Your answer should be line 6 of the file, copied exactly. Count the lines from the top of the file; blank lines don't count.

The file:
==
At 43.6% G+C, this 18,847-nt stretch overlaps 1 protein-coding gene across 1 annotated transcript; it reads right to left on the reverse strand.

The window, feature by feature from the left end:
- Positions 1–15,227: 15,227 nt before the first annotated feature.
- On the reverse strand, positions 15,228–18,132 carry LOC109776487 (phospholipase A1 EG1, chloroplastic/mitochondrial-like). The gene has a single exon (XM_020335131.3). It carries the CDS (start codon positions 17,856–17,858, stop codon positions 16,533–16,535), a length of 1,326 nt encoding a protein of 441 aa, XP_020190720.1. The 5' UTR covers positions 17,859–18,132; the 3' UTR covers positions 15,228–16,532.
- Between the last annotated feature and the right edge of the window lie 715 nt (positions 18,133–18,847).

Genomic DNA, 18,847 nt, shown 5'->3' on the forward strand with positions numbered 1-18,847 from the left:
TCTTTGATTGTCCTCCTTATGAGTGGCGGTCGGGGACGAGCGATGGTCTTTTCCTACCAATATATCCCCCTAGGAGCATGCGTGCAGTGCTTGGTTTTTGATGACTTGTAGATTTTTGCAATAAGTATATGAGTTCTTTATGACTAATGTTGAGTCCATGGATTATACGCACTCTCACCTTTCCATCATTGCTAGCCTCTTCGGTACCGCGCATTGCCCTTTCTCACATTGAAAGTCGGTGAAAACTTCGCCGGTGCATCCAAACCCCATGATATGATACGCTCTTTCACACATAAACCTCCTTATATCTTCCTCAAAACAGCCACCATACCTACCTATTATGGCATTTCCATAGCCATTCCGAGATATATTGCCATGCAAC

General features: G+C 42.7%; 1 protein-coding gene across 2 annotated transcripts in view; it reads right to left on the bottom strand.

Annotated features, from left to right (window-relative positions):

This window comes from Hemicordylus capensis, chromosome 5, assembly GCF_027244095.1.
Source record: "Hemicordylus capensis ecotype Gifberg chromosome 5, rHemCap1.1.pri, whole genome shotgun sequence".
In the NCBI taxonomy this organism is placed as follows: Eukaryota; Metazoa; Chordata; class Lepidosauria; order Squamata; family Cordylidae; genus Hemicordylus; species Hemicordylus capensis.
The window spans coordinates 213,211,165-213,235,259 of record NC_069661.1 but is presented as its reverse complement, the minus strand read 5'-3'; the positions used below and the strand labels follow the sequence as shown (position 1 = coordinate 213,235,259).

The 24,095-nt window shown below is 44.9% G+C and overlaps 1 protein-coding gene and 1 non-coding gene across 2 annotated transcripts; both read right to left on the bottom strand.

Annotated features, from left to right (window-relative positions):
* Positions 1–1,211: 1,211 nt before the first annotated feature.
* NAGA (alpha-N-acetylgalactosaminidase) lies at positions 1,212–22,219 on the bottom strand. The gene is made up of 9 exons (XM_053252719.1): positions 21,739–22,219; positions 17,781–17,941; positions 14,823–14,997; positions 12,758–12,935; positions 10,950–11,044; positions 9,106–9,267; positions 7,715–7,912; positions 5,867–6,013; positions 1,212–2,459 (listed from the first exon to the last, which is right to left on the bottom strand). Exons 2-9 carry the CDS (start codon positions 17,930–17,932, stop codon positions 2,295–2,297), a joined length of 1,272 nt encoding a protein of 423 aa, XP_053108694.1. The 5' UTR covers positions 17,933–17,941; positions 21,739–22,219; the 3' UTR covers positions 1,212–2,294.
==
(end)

Genomic DNA, 18,847 nt, shown 5'->3' on the forward strand with positions numbered 1-18,847 from the left: